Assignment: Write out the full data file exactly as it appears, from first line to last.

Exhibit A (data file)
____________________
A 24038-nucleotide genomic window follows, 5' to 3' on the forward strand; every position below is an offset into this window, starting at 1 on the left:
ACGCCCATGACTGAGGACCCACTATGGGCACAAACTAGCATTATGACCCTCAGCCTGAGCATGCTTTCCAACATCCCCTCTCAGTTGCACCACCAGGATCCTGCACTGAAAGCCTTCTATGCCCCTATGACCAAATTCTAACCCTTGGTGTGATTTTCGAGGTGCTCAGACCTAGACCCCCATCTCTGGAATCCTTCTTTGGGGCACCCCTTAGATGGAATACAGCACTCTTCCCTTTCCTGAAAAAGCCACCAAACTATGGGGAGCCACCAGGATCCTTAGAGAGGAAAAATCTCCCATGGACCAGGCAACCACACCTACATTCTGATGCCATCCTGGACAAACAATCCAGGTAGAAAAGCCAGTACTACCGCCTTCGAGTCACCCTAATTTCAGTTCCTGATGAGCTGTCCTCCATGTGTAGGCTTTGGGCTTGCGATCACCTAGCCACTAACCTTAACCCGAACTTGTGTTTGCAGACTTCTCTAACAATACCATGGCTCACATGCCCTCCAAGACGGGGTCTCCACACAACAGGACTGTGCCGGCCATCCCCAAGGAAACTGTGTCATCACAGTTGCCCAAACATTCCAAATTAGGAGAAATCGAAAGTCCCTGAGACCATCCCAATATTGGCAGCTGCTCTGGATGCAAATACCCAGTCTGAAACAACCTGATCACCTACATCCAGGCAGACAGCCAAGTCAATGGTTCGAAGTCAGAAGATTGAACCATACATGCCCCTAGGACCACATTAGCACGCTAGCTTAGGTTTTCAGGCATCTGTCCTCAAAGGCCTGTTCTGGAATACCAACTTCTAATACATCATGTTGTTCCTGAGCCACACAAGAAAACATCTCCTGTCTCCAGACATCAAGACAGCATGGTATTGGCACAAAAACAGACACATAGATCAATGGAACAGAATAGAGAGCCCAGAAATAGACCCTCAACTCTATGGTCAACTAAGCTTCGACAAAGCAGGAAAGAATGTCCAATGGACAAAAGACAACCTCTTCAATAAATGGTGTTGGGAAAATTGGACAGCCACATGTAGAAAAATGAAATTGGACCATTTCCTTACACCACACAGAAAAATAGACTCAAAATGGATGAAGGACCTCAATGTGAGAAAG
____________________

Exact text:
A 24038-nucleotide genomic window follows, 5' to 3' on the forward strand; every position below is an offset into this window, starting at 1 on the left:
ACGCCCATGACTGAGGACCCACTATGGGCACAAACTAGCATTATGACCCTCAGCCTGAGCATGCTTTCCAACATCCCCTCTCAGTTGCACCACCAGGATCCTGCACTGAAAGCCTTCTATGCCCCTATGACCAAATTCTAACCCTTGGTGTGATTTTCGAGGTGCTCAGACCTAGACCCCCATCTCTGGAATCCTTCTTTGGGGCACCCCTTAGATGGAATACAGCACTCTTCCCTTTCCTGAAAAAGCCACCAAACTATGGGGAGCCACCAGGATCCTTAGAGAGGAAAAATCTCCCATGGACCAGGCAACCACACCTACATTCTGATGCCATCCTGGACAAACAATCCAGGTAGAAAAGCCAGTACTACCGCCTTCGAGTCACCCTAATTTCAGTTCCTGATGAGCTGTCCTCCATGTGTAGGCTTTGGGCTTGCGATCACCTAGCCACTAACCTTAACCCGAACTTGTGTTTGCAGACTTCTCTAACAATACCATGGCTCACATGCCCTCCAAGACGGGGTCTCCACACAACAGGACTGTGCCGGCCATCCCCAAGGAAACTGTGTCATCACAGTTGCCCAAACATTCCAAATTAGGAGAAATCGAAAGTCCCTGAGACCATCCCAATATTGGCAGCTGCTCTGGATGCAAATACCCAGTCTGAAACAACCTGATCACCTACATCCAGGCAGACAGCCAAGTCAATGGTTCGAAGTCAGAAGATTGAACCATACATGCCCCTAGGACCACATTAGCACGCTAGCTTAGGTTTTCAGGCATCTGTCCTCAAAGGCCTGTTCTGGAATACCAACTTCTAATACATCATGTTGTTCCTGAGCCACACAAGAAAACATCTCCTGTCTCCAGACATCAAGACAGCATGGTATTGGCACAAAAACAGACACATAGATCAATGGAACAGAATAGAGAGCCCAGAAATAGACCCTCAACTCTATGGTCAACTAAGCTTCGACAAAGCAGGAAAGAATGTCCAATGGACAAAAGACAACCTCTTCAATAAATGGTGTTGGGAAAATTGGACAGCCACATGTAGAAAAATGAAATTGGACCATTTCCTTACACCACACAGAAAAATAGACTCAAAATGGATGAAGGACCTCAATGTGAGAAAG